Trade in value added: role of intermediates and services

The data on Trade in Value Added (TiVA) highlight the significance of intermediate imports used in producing goods and services for export in many economies. They emphasise that being competitive on international markets requires access to the most efficient inputs – either domestically produced or imported – and that tariffs on imports can harm the competitiveness of downstream exporters. The data also stress the important role played by upstream services in producing exports of goods, and, so, the importance of ensuring that producers have access to the most efficient services (again either domestically produced or imported).


Re-exported intermediates reflect the share of intermediate imports that are used (indirectly and directly) in producing goods and services for exports, as a percentage of total intermediate imports (by import category).

Total services value added embodied in gross exports shows the total value added provided by the services sector in generating direct exports of services and also embodied in the exports of goods using intermediate services. The indicator contains a breakdown showing the contributions from domestic or foreign services.


The indicators in the TiVA database are estimates. The global input-output tables from which the TiVA indicators are derived by necessity have to eliminate inconsistencies within and between official national statistics, and balance bilateral trade asymmetries to achieve a coherent picture of global production, trade and consumption of goods and services. This means that while for the countries for which data is presented, all data (including total exports and imports) are made consistent with official national accounts estimates, the bilateral trade positions presented in TiVA and those published by national statistics institutions may differ.


On average, 45% of intermediate imports are destined for the export market in 2011. Not surprisingly, the smaller the economy the higher the share, while the larger and more diversified economies see relative low share of imports in intermediates. The United States and Japan have the lowest such shares amongst OECD countries, at 20.6% and 20.4% respectively for the total economy, with noticeably higher percentages for some sectors. In Japan for example for basic metals and fabricated metal products, transport equipment and electrical and optical equipment sectors, around 35% of intermediate imports end up in exports.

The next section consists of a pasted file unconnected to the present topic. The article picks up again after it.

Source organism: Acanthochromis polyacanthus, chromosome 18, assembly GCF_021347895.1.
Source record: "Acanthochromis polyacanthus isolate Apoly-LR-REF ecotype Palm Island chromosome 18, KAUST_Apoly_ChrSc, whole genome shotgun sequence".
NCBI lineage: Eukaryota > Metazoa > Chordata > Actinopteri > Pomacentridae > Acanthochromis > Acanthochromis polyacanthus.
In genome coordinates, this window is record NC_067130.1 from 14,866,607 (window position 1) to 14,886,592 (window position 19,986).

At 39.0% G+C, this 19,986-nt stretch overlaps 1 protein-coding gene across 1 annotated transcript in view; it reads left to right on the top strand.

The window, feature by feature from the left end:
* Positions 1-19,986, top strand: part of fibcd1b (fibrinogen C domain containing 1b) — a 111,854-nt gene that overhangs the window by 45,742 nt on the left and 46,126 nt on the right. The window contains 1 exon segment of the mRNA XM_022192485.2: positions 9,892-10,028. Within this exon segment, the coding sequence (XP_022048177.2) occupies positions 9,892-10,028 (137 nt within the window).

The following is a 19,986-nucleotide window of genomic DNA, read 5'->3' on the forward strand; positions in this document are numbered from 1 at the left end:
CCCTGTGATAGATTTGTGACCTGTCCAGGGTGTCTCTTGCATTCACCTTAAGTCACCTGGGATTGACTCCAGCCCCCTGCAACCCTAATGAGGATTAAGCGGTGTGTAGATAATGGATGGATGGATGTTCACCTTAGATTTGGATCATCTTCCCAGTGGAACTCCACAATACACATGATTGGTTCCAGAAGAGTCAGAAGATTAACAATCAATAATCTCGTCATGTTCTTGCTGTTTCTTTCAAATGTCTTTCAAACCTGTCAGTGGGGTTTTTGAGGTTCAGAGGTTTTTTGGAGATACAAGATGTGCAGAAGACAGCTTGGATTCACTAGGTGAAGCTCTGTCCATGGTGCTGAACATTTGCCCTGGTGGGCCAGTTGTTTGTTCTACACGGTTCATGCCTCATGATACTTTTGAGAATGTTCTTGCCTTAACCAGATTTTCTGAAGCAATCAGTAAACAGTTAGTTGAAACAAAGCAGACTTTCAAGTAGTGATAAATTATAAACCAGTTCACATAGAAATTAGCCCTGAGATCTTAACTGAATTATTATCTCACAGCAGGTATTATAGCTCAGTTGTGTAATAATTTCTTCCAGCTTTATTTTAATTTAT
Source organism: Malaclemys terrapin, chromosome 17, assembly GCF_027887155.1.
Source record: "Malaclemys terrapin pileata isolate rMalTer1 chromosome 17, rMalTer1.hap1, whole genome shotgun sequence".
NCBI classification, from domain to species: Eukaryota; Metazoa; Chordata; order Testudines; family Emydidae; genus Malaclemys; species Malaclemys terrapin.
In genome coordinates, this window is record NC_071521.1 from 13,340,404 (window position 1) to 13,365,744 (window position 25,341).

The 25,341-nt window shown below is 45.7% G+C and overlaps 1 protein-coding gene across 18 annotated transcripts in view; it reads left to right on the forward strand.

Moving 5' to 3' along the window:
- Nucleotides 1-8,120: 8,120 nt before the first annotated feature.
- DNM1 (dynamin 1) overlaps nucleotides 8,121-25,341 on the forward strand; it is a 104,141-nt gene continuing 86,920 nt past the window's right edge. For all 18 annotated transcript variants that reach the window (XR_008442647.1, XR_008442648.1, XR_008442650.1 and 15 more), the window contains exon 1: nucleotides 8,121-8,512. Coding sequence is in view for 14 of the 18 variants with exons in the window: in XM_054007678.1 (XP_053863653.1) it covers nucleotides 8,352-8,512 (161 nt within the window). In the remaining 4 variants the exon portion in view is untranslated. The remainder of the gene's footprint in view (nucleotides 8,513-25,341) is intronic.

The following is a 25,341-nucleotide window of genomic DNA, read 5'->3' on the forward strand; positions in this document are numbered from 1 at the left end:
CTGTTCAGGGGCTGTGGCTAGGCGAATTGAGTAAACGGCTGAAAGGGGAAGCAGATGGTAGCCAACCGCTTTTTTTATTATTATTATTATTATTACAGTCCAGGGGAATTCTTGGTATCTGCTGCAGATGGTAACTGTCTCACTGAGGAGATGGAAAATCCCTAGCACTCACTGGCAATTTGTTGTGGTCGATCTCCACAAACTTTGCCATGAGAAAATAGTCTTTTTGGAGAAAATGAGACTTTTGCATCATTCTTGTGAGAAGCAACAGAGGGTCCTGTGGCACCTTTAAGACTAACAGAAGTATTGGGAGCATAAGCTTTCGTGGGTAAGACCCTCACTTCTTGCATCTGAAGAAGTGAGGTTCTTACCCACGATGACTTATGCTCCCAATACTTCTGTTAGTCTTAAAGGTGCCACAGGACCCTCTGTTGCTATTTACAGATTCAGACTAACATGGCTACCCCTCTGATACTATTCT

In other countries, the share of intermediate imports embodied in exports is significantly higher. In Hungary for example, over 70% of all intermediate imports are destined for the export market after further processing, with the share reaching 88.6% for electronic intermediate imports in 2011. In China and Korea, around two thirds of all intermediate imports of electronics are embodied in exports. The TiVA database also reveals that close to 90% of China’s intermediate imports of textile products end up in exports.

While services comprise about two-thirds of GDP in most developed economies, they typically account for just over one-quarter of total gross trade in goods and services in OECD countries. However, from a trade in value added perspective, the services sector contributes over 50% of total exports in the United States, the United Kingdom, France, Germany and Italy, and more than 40% in China, and services are provided by both foreign and domestic service providers.


Further information

Analytical publications

Methodological publications


Table. Re-exported intermediates as percentage of total intermediate imports by selected industries

Total domestic and foreign services value added embodied in gross exports
As a percentage of gross exports, 2011